Australia’s proposed National Broadband Network (NBN) could kill off up to a quarter of all companies listed on the ASX, new research suggests.
The Government calls the NBN a nation-building project and the plan is to spend $43 billion delivering super-fast broadband to every Australian home and office.
But Professor Colin Ferguson from the University of Melbourne believes businesses providing a specialist service, particularly those in regional areas, could be done out of a job as people turn to the virtual world for advice.
Professor Ferguson says the internet started taking away the need for specialist roles like auditors and compliance officers when it gained popularity in the 1990s and high-speed broadband will make life even more difficult.
He predicts up to 25 per cent of business listed on the ASX could be damaged by the NBN.
“It’s possible that 25 per cent of companies will have to certainly look at and adapt their business models if they wish to survive,” he said.
“That’s simply because a large proportion of company business models are simply around acting as agents to supply potential buyers in markets with more information, so they have a more informed decision about the transaction that’s going to occur.
“If we expand bandwidth and the cost of the buyers accessing the information [rises] … there is less of a role for these agency-type business models.”
The company responsible for the rollout of the high-speed network, NBN Co, has announced five first release sites where it will roll out and test the broadband fibre network.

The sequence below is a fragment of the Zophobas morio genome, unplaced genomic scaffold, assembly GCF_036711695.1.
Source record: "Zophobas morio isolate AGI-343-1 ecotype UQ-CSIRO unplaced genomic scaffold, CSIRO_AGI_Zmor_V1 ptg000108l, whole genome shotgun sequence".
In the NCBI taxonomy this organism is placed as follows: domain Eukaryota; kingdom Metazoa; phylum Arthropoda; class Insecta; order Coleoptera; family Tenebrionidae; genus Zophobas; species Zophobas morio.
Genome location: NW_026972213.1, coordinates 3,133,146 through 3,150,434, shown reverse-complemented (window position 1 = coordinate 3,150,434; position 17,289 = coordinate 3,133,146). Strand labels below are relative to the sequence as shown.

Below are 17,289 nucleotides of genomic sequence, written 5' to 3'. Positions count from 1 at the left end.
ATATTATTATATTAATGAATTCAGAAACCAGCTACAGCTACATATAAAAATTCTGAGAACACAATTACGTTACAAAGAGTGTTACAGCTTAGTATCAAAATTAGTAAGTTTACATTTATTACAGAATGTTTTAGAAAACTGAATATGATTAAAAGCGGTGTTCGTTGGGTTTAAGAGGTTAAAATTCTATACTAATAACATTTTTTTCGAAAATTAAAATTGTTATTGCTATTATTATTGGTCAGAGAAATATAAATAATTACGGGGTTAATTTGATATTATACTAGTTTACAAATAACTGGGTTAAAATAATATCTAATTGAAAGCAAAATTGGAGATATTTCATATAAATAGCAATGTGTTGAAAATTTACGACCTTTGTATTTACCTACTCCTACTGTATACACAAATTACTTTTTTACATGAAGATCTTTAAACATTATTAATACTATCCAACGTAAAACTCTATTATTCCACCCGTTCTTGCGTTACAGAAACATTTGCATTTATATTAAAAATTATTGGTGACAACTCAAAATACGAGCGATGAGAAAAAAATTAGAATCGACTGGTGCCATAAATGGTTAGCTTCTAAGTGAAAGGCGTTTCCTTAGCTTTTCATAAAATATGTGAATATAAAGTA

One of those towns is Willunga in rural Adelaide.
Tom Laing lives in Willunga and provides specialist advice to small businesses. He sees the NBN as an opportunity.
“I think it’s a huge opportunity for small businesses to see the world as their oyster,” he said.
“Whether it be in terms of building their brand, building their customer base or developing product lines that they can actually sell online.
“I mentor people in the UK using Skype. I’ve mentored people in New Zealand using Skype. I use email extensively in terms of communicating with people around the world.”
Chartered accountants agree with Mr Laing.
CPA Australia spokesman Peter Docherty says accountants in regional Australia have been unable to access information from the Tax Office as readily as their city counterparts, and broadband will make them more competitive.
“If you’re a normal Pay As You Earn taxpayer with minimal investments, certainly you would actually use online technology,” he said.
“But we’ve seen professionals, we’ve seen individuals do that just through the Tax Office’s own online lodgement system.
“So I think from that perspective it’s very highly unlikely that an online platforms will really actually take away that need for individuals to actually talk about their personal circumstances with an accountant.”